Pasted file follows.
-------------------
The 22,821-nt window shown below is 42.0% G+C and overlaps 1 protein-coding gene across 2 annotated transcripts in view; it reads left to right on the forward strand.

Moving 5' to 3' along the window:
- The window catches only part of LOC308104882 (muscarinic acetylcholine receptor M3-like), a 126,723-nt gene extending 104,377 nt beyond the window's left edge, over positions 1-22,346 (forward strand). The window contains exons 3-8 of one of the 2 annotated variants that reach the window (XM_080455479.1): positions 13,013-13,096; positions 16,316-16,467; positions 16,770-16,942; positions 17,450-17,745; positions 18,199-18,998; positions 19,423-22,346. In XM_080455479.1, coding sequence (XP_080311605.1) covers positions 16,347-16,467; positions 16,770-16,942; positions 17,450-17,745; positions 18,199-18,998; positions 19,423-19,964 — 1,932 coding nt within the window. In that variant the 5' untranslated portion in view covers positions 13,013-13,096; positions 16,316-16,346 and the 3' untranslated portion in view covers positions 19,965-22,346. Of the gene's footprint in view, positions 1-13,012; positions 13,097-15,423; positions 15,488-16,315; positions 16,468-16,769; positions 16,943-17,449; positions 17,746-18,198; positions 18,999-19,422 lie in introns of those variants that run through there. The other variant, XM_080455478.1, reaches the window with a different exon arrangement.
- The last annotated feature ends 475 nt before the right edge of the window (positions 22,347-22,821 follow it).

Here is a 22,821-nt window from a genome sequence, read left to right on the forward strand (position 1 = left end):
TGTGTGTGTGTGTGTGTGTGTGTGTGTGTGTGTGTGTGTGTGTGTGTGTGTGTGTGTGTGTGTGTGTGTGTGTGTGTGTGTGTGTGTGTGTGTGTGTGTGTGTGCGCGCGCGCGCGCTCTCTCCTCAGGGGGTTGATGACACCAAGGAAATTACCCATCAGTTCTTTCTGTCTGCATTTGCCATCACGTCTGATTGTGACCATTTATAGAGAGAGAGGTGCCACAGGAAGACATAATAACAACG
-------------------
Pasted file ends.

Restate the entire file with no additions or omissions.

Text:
The 22,821-nt window shown below is 42.0% G+C and overlaps 1 protein-coding gene across 2 annotated transcripts in view; it reads left to right on the forward strand.

Moving 5' to 3' along the window:
- The window catches only part of LOC308104882 (muscarinic acetylcholine receptor M3-like), a 126,723-nt gene extending 104,377 nt beyond the window's left edge, over positions 1-22,346 (forward strand). The window contains exons 3-8 of one of the 2 annotated variants that reach the window (XM_080455479.1): positions 13,013-13,096; positions 16,316-16,467; positions 16,770-16,942; positions 17,450-17,745; positions 18,199-18,998; positions 19,423-22,346. In XM_080455479.1, coding sequence (XP_080311605.1) covers positions 16,347-16,467; positions 16,770-16,942; positions 17,450-17,745; positions 18,199-18,998; positions 19,423-19,964 — 1,932 coding nt within the window. In that variant the 5' untranslated portion in view covers positions 13,013-13,096; positions 16,316-16,346 and the 3' untranslated portion in view covers positions 19,965-22,346. Of the gene's footprint in view, positions 1-13,012; positions 13,097-15,423; positions 15,488-16,315; positions 16,468-16,769; positions 16,943-17,449; positions 17,746-18,198; positions 18,999-19,422 lie in introns of those variants that run through there. The other variant, XM_080455478.1, reaches the window with a different exon arrangement.
- The last annotated feature ends 475 nt before the right edge of the window (positions 22,347-22,821 follow it).

Here is a 22,821-nt window from a genome sequence, read left to right on the forward strand (position 1 = left end):
TGTGTGTGTGTGTGTGTGTGTGTGTGTGTGTGTGTGTGTGTGTGTGTGTGTGTGTGTGTGTGTGTGTGTGTGTGTGTGTGTGTGTGTGTGTGTGTGTGTGTGTGCGCGCGCGCGCGCTCTCTCCTCAGGGGGTTGATGACACCAAGGAAATTACCCATCAGTTCTTTCTGTCTGCATTTGCCATCACGTCTGATTGTGACCATTTATAGAGAGAGAGGTGCCACAGGAAGACATAATAACAACG